Last Saturday afternoon, I listened to the final episode of Garrison Keillor's Prairie Home Companion, ended now after 42 years of weekly broadcasts.
The show had been recorded the evening before at the Hollywood Bowl and President Barack Obama called in live to mark the moment. It was funny that Keillor did most of the talking, hardly letting the president speak at all.
I wasn't a particular fan of the program nor, as some, did I dislike it either. I tuned in now and then and over those many years I became familiar, of course, with Lake Wobegon, Guy Noir, Lives of the Cowboys, commercials for Powdermilk Biscuits, the townsfolk at the Chatterbox Cafe and all the rest.
Prairie Home Companion has been a part of my personal cultural landscape for most of its existence. Even though, sometimes, a year or two or three went by since I had last heard the show, it was a familiar presence each time I returned, one of the small pleasures I could count on that defined the times during which I have lived.
On the same day as Keillor's last show, I read with my early morning coffee that Elie Wiesel had died at age 87. Elie Wiesel? The Auschwitz survivor who dedicated his life as witness for the 11 million slaughtered in the Nazi Holocaust?
Elie Wiesel, the teacher, the writer, the humanitarian, the Nobel Peace Prize recipient dead?
“Wiesel is a messenger to mankind,” reads his Nobel citation. “His message is one of peace, atonement and human dignity. His belief that the forces fighting evil in the world can be victorious is a hard-won belief.”
It is, I guess, such an homage – and there have been many others - that made me think that somehow Elie Wiesel was immortal.
I was barely out of high school – just three or four years - when I read his first book, Night, a powerful memoir of his teen years in the Nazi camp at Auschwitz-Berkenau, a book that once read can never be forgotten.
As my introduction to the Holocaust, Night was so hard to read, such a horrible shock to learn what had taken place at the camps (they skipped over those details in my school) that I could hardly keep reading. And I couldn't not keep going either.
It's been nearly 60 years now and I haven't stopped reading Holocaust literature, always returning to Elie Wiesel. He's been with me all these years and it never occurred to me that he would die.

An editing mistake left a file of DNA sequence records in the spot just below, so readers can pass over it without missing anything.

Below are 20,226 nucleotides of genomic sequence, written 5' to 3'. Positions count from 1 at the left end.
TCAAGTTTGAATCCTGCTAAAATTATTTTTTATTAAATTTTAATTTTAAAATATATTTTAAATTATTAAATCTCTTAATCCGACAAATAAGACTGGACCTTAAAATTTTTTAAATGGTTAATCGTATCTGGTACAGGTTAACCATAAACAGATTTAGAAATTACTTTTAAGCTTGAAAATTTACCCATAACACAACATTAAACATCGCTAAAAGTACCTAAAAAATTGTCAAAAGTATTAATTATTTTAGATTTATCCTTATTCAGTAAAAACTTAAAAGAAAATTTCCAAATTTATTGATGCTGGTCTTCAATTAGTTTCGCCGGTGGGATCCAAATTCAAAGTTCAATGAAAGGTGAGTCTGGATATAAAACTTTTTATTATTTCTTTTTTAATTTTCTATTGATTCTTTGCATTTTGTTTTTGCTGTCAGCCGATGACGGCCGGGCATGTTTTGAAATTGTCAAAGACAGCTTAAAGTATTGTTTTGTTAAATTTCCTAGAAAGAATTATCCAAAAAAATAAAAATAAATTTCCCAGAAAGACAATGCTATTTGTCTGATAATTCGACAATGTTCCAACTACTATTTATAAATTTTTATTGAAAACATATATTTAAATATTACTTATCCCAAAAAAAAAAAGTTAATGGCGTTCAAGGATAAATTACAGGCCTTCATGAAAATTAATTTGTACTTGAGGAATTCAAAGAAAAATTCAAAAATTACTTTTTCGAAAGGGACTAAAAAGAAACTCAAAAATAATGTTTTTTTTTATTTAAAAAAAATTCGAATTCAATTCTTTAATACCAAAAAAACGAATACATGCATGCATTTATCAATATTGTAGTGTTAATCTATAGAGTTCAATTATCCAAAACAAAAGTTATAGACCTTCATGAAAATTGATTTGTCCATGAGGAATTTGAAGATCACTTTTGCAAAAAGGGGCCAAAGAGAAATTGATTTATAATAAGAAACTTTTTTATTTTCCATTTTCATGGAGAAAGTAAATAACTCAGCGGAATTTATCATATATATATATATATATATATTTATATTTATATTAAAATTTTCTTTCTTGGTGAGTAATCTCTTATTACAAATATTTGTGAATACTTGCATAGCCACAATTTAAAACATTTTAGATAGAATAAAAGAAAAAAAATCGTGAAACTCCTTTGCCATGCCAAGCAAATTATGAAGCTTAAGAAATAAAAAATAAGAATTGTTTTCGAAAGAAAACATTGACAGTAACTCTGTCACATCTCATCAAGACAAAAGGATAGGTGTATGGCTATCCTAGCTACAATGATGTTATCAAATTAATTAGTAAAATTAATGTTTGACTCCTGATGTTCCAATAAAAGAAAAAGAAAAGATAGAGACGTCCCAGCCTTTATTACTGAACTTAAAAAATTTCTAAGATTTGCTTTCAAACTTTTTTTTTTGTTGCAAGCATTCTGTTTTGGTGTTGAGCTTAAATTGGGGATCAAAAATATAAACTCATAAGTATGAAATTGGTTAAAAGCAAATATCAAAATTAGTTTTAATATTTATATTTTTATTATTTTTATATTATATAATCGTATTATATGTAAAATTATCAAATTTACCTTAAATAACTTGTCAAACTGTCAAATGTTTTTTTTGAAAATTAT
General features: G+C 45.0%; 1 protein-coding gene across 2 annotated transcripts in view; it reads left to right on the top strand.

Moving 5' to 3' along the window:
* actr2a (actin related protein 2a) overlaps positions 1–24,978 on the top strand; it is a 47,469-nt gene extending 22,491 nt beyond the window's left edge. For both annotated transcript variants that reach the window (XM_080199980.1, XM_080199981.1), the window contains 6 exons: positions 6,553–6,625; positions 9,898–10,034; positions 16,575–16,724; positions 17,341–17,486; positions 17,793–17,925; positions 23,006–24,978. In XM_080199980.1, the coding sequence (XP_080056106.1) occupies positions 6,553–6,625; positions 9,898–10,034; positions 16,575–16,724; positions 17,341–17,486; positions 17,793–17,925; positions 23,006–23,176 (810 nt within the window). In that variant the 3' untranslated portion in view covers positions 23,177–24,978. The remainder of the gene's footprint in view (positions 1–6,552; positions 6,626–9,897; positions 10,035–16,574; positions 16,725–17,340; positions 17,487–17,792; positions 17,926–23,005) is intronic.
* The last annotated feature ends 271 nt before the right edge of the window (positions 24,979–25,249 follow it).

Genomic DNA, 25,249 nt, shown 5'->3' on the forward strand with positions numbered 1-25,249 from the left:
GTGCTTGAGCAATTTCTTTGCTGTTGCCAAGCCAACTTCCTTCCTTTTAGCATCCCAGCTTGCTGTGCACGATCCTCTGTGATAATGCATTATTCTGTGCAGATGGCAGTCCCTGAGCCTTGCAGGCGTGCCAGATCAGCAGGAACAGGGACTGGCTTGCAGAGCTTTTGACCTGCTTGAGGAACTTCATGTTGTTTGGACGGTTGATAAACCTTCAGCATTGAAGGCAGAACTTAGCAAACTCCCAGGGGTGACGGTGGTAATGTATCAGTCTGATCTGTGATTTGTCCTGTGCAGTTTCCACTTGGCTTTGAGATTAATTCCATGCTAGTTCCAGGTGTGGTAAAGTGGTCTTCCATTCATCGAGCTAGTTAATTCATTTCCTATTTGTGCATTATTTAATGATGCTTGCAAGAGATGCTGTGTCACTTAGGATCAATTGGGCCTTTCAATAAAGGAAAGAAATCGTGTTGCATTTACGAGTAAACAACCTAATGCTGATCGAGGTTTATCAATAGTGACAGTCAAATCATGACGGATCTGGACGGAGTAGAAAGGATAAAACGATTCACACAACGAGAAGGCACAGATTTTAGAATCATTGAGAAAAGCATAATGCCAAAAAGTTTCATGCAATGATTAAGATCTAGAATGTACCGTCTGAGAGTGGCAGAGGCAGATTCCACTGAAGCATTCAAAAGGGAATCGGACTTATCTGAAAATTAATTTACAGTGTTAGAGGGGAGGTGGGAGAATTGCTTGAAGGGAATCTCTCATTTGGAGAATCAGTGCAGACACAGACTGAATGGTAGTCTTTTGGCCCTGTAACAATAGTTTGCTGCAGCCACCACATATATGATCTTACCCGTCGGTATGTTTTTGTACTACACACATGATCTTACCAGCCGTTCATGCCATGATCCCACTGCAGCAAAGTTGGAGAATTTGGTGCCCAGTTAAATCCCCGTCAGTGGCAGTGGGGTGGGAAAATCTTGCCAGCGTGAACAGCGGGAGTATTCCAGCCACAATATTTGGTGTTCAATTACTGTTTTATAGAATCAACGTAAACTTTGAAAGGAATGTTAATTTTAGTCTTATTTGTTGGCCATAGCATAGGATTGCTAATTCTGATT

About a month ago another cultural icon died, the boxer Muhammad Ali. He was 74, having lived for many years with Parkinson's syndrome.
I worked with him twice, many years ago. Once over a period of a couple of days at his home in Chicago for a television interview and again for another TV show about American sports legends recorded at Constitution Hall in Washington, D.C.
It is difficult for me to explain to other people how little I care about sports. It is so central to the American experience that people have trouble believing me. But it is true; I have zero interest – as though I am missing a gene.
And that makes me an almost perfect example of the reasons for Muhammad Ali's universal fame. Not celebrity, that describes something too fleeting and unimportant for Ali. It is his fame – in every corner of the world.
Even I care about Ali. As Robert Lipsyte explained in The New York Times obituary:
”In later life Ali became something of a secular saint, a legend in soft focus. He was respected for having sacrificed more than three years of his boxing prime and untold millions of dollars for his antiwar principles after being banished from the ring; he was extolled for his un-self-conscious gallantry in the face of incurable illness, and he was beloved for his accommodating sweetness in public.”
I got to see that sweetness up close when working on the sports show. When he walked through a public area, people of all ages – kids, teens, grownups, old men and women – wanted to shake his hand, to hug him, to bask in his aura of humankindness. He was bigger than life and eminently approachable.
Like Elie Wiesel, Muhammad Ali came along in my life when I was just a few years out of high school and he has been there ever since floating around edges of my consciousness.
Garrison Kiellor, Elie Wiesel, Muhammad Ali. They are more than cultural icons, they are embedded in my worldview, contributors – with thousands of other people, events and things – that define for me the era through which I have lived.
And now they are gone.
It keeps happening these days as the actors in the mise en scene of my life drop away to be replaced with the newer people, events and things that help define the later, different eras that people younger than I inhabit.
Of course, this is as it should be and has been since the beginning of time. Still, that doesn't mean I'm not a bit discomfitted when, as with the departure of these most recent three, the narrative of my era becomes a little bit emptier.
It's not that I am a stranger in a strange land. Yet. But I am feeling somewhat forlorn today living in a world that is a little less my own.